It is clear, then, that employment relationships in business firms are governed by norms quite different from those that govern university supervisor-student relationships. The fact that people in managerial positions may be subject to a range of different role-related norms (including potentially conflicting fiduciary obligations) is a central problem of management ethics (Buchanan 1996), and many organizations devote considerable energies to establishing policies and informal norms to guide managers through such conflicts. But the conflict becomes perhaps even more critical when a single individual (e.g., the academic entrepreneur) is subject to two different sets of normative constraints with regard to their relationship with a single stakeholder. To summarise, the academic entrepreneur is subject to two different normative regimes: one that requires faithful attention to the educational needs of the student, and one that requires faithful attention to the needs of the owners of the business and that may put significant limits on their ability to do things that benefit employees. When the student and the employee are one person, the conflict is obvious.
The distinction between supervisory relationships and employment relationships is not crisp: after all, many students (across the range of academic disciplines) are paid to work as evaluators in the grading of student assignments (i.e., as teaching assistants), or as lab assistants, research assistants, and so on. But the situation of such student-employees differs in a number of significant ways from the situation of employees in the private sector. Indeed, the differences are more instructive than the similarities. To begin with, in standard employment relationships, the level of remuneration is driven by the market: rare and useful skills are handsomely rewarded, while common and less-useful skills are often paid at a rate at or near the legislated minimum. In academic settings, on the other hand, many student jobs are seen as (among other things) forms of student funding, and the rate of remuneration may in some instances be set implausibly high relative to the value of the work performed; this is particularly the case in the humanities and social sciences (especially when there are also collective agreements for teaching and research assistants).3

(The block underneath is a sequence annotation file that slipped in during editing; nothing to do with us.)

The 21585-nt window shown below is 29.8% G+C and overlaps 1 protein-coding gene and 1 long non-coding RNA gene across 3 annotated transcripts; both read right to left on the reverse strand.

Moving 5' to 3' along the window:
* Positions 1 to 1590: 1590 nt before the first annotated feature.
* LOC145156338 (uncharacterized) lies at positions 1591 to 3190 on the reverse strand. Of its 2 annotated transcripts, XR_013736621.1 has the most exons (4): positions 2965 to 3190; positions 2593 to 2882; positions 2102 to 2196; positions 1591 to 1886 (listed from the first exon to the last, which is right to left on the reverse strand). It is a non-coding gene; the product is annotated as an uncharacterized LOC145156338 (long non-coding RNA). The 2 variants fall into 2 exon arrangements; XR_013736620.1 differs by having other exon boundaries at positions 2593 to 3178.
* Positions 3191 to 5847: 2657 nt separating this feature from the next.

It is worth looking at the complex situation we are describing from the student-employee’s point of view. As we mentioned above, in academic bioscience laboratories, when students do not have their own funding from scholarships, they are invariably paid a salary from the lab director’s operating funds. Laboratory research cultures vary significantly, but in general students are expected to spend a minimum of 40 hours per week physically in the lab at their bench conducting experiments; many lab directors will require 70 hours per week or more. Since the director controls the salaries (although granting agencies or departments often set minimum levels of support), they can provide or at least promise bonuses or raises to students. Even a very small hourly raise or a top-up to a scholarship can be used to entice students to finish a project faster, work longer hours (including nights and weekends), and so on. But as students, they lack the benefits that usually come with employment in a company (e.g., vacation time, medical benefits). On the other hand, unlike most regular employees, students may benefit from the prestige of being first (or co-) author on articles, may get funded to travel to and present at national and international conferences, and are often paid to conduct research for which they will receive academic degrees.